Thursday, July 3, 2008


In the rare, rare moments of candidness and lucidty during his illness, my dad would make brief mention of his fear. When asked for his thoughts in these moments, he would say:

“When a clown leaves the circus, it’s not the circus he misses – it’s the other clowns.”

And throughout the six months of his illness, these “clowns” came out in droves. After more then 30 years on the police force, he had made his share of friends and admirers. It became very clear, very fast, that my dad’s life, identity and existence was tied up in his status of a Chicago police captain.

What I learned during this time, more than any other time in my dad’s life, was the type of family police officers are. They were the ones calling to “shoot the shit” at 6am, and the ones who knew all about the details of us kids and our accomplishments more than we did. They were the ones with whom my dad spent 20 hours of his days. And for old schoolers like my dad, they worked with each other not for five or ten years, but twenty or thirty years. These guys were more brothers to my father than his own might have been.

And on early Wednesday morning, in Chicago, one of his brothers – one of the closest and longest known to him – was killed in an on-duty incident. Apparently he was shot in the head when trying to stop a disturbance on Belmont. From what is known now, a woman (possibly homeless) was causing a disturbance, and when my dad’s friend approached her, she grabbed his gun from him and pulled the trigger.

He was 60, and one year short of retirement. He has almost three decades on the job. He worked next to my dad in the 18th district for innumerable years, and then next to my dad on all of my dad’s side jobs for almost two decades. Because I often worked at these side jobs too throughout high school, college and grad school, I spent many-a-summer with this man.

When my dad was sick, this man was at out many morning a week, just to sit with my dad, share time with hear, hear another one of my dad’s famous stories, and do just what police officers do for each other in the time of tragedy – sit, listen, support.

This is one of those moments when you feel pissed for the injustice, sad for his family – biological and police- and their loss, and hopeful, because you can just see him sitting up with my dad “shooting the shit” like they did in my dad’s office, and cruising the Heaven version of EBay for sports memorabilia. Just like the old crew did.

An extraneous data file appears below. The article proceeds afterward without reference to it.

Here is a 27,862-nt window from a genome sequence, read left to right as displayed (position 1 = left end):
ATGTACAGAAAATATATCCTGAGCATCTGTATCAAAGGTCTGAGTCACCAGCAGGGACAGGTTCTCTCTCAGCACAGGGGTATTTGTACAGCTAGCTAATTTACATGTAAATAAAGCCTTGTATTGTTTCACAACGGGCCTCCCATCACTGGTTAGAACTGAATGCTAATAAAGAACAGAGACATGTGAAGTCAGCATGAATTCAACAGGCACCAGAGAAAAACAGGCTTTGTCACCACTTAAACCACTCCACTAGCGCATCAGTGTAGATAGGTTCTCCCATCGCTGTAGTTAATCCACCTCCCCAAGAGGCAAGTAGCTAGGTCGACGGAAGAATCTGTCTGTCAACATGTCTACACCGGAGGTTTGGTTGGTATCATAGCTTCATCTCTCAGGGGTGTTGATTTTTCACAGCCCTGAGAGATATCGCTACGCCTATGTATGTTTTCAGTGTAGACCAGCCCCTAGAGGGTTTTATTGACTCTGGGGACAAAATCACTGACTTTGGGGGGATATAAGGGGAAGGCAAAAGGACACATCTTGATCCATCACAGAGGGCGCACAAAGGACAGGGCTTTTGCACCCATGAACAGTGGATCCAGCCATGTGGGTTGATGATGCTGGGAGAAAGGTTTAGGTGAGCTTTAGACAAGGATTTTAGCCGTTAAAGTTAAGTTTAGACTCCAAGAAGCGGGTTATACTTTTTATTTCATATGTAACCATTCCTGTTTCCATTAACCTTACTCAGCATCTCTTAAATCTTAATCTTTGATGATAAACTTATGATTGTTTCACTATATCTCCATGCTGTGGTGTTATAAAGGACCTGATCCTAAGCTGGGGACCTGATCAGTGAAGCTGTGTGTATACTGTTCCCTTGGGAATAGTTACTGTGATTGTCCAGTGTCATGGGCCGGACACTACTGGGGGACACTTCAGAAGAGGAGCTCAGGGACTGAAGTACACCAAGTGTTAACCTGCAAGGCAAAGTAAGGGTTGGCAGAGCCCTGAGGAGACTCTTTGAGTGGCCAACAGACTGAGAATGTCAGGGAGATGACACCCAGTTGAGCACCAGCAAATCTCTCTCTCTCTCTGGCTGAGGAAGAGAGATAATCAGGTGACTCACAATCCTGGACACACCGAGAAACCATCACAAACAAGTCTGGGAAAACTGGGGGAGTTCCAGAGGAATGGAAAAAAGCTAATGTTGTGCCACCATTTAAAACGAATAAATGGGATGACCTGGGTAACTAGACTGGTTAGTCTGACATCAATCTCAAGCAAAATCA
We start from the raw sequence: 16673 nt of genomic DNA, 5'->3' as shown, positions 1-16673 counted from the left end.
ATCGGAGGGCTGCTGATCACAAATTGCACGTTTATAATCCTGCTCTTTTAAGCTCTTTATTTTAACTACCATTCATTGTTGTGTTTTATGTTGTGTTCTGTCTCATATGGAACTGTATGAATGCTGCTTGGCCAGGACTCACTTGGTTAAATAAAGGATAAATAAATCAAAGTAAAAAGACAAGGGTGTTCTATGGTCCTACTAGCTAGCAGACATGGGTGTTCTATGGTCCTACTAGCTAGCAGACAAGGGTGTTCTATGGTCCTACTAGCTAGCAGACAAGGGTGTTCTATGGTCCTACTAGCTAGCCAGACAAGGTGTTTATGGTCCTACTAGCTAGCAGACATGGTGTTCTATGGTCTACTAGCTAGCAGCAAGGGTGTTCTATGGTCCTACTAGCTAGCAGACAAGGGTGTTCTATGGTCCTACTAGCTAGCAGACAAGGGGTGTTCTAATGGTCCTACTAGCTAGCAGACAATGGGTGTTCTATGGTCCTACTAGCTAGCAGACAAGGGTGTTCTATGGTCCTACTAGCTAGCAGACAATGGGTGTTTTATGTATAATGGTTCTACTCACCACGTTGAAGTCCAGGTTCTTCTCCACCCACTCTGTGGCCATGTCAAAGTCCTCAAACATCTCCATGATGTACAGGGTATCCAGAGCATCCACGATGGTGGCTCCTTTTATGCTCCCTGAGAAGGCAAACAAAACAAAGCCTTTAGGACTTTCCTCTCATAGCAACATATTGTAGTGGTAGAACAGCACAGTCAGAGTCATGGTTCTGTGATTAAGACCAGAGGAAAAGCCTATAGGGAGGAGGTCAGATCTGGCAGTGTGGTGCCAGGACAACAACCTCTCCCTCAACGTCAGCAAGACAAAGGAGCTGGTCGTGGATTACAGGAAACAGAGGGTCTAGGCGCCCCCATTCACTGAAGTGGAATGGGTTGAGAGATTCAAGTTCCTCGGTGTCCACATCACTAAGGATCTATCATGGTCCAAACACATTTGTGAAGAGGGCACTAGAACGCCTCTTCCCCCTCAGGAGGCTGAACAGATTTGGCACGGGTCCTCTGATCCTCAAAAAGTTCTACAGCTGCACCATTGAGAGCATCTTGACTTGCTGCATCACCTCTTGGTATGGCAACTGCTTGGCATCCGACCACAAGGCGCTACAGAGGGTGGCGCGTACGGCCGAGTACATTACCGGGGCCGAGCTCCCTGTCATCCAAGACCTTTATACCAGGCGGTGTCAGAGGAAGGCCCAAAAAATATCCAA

But mostly, it just kinda sucks – the randomness and senselessness of it all.

I have no real profound thoughts on this.

It just is.


stronger said...

That's awful- but your post was a nice summary of their friendships.

Tri-Angle said...

I thought your post was very profound Megan. For 30 years this guy did a job that is mostly thankless and very dangerous and difficult. I'm sorry for his family. Both of them.

Krista said...

That's awful. I hate hearing stories like this. I'm really sorry for his friends and loved ones. Sounds like he and your dad had a great friendship.

Prin said...

Was that recent? This Wednesday?

I think cops are super admirable. Every call they respond to without hesitating, never knowing how bad it really might be.

I have to wonder if each on the job tragedy causes them all to face their own mortality and fragility, and if so, the next call must be all the more difficult to respond to.

I'm sorry his family had to lose somebody, and I'm sorry to all the cops who have to overcome it also.

Alili said...

What a tragic death. You did a beautiful job writing about friendship and loyalty.

Andra Sue said...

Oh Megan, how awful. I hate hearing about stuff like hits a little bit close to home b/c I have a close family member on the force in a big and dangerous city. Your post was a nice tribute to the folks who protect and serve us. :)

Brigitte said...

Very nice post. What a sad ending for that man who gave all for his fellow citizen. Police officers dont' get paid enough. And they never get the respect they deserve.

jessica said...


What a tragedy, impossible to grasp, but you wrote such a sincere tribute.

My S is a police officer, and while he likes to "reassure" me by saying he's "more likely to be in a wreck on the way to work than hurt while on duty," there's no denying the extra worry that his job brings.

Even members of our immediate family still gripe to us about their "interactions" with law enforcement, so it's nice to see the positive comments here.

Tiger Lily said...

I am new to your post and I just want to say what a wonderful post.

Brent Buckner said...

That's harsh.

Nice tribute.

kodiacbear said...

Ah Megan, deeply sorry for his loss and what a wonderful and heartwarming tribute to the "old crew".

Anonymous said...

Friendships: You tit it on the head. Some of them become a type of close that gives them more meaning then that of a related. (I hope that made sense). I love my family. But in my life I have made a few friends that seemed closer to any blood relative. I also believe that that special person you spend your life with is a friend with that same special bond.

I feel horrible for your fathers loss. I feel bad for his family. Loss of any kind is hard. Some harder then others.

I like the way you wrote this Megan. Thanks for the read.